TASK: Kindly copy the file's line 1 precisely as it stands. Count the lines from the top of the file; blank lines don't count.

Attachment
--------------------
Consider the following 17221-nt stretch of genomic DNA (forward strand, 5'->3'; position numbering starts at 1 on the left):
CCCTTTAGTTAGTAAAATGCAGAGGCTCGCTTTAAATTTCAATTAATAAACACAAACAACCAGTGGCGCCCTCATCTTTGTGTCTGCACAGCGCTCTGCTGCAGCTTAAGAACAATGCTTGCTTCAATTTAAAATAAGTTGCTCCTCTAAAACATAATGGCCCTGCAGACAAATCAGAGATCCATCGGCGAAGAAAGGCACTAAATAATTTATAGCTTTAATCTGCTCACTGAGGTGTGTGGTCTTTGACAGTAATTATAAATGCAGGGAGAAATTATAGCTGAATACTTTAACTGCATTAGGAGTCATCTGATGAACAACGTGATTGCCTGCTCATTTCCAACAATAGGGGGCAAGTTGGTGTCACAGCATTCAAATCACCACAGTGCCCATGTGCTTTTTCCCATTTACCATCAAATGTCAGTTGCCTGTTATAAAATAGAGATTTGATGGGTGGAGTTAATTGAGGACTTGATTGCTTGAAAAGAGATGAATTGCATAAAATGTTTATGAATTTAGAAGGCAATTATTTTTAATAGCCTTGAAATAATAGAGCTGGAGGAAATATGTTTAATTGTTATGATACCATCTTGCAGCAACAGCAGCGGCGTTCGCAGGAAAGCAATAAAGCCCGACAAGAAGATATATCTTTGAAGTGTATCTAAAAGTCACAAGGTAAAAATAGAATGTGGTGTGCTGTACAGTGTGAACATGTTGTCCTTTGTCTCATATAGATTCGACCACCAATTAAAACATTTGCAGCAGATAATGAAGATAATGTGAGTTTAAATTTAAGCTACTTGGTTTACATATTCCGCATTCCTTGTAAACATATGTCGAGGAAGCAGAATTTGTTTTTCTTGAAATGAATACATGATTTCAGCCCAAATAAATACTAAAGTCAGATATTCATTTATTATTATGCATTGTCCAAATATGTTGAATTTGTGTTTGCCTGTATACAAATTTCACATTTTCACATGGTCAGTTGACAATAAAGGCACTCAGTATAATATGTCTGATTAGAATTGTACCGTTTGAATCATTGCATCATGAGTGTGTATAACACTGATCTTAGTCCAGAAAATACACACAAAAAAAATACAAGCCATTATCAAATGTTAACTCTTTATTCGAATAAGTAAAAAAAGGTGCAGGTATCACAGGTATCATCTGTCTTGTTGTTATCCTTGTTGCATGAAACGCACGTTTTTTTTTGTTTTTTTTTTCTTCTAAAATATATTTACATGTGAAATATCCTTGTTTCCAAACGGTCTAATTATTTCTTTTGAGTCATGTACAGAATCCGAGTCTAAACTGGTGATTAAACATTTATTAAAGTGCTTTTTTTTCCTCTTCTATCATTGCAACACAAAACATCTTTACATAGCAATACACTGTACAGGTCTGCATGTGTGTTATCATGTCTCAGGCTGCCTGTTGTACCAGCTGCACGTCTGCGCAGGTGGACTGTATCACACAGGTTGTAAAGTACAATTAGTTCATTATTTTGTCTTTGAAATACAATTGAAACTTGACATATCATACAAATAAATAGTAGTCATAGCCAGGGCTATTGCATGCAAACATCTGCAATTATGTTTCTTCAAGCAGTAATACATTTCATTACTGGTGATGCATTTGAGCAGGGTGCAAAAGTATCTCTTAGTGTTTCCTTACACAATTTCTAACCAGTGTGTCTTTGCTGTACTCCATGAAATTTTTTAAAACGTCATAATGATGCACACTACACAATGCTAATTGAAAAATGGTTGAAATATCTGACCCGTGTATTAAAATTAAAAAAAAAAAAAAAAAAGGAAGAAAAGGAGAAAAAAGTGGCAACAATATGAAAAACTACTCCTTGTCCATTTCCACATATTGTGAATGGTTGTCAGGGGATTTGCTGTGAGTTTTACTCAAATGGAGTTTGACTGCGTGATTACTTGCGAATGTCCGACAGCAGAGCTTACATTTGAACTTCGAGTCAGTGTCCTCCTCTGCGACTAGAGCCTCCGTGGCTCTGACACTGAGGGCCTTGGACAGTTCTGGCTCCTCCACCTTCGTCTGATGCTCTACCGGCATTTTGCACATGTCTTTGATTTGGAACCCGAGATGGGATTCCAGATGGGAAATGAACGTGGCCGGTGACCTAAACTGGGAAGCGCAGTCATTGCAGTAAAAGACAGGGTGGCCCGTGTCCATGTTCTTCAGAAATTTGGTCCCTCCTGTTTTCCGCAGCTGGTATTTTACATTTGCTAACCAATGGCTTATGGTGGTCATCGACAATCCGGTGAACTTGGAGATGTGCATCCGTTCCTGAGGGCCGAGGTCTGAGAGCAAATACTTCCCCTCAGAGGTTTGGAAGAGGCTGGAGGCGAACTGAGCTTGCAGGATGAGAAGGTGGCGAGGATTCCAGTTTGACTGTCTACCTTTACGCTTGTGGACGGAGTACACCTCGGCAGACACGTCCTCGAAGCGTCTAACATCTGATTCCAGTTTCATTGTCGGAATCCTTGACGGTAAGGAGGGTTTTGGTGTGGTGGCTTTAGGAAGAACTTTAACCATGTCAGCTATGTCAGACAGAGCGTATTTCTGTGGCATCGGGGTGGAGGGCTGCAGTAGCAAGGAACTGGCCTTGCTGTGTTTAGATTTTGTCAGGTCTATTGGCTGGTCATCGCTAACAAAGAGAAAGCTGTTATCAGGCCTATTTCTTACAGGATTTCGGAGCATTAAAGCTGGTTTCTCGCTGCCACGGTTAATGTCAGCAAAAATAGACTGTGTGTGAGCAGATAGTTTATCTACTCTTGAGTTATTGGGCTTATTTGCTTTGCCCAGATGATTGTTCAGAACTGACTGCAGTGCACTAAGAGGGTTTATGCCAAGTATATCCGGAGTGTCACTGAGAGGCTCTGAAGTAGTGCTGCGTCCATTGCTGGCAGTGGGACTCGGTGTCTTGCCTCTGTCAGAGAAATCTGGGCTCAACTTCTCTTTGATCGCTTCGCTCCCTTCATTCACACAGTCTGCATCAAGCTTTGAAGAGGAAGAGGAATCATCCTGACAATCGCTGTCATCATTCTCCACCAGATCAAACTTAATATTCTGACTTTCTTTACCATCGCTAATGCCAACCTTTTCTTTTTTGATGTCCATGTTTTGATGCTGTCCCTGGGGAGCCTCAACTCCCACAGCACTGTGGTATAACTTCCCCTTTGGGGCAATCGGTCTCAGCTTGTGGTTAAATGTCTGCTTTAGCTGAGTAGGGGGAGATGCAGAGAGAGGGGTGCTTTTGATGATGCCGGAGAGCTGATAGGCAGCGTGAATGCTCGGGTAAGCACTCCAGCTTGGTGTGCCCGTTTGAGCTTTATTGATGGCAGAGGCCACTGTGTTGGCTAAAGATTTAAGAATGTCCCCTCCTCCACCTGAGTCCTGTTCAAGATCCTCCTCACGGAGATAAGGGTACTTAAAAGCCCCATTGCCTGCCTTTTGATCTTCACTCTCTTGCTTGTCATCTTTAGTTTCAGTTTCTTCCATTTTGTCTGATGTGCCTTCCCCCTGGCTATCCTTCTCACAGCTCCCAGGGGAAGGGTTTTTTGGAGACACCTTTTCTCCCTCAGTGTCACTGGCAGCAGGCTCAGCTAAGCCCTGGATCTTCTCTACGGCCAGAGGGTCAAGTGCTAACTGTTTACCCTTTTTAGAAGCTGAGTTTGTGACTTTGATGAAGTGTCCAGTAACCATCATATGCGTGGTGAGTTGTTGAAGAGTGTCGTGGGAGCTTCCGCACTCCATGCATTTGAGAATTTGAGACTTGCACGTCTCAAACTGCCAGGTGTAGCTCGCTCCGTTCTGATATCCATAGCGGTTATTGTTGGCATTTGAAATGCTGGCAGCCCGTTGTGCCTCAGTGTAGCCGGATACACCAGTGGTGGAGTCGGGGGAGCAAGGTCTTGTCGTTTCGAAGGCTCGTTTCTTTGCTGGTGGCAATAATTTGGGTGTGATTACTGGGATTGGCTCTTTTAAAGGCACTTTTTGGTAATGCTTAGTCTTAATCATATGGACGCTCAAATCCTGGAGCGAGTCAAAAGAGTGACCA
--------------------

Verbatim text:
Consider the following 17221-nt stretch of genomic DNA (forward strand, 5'->3'; position numbering starts at 1 on the left):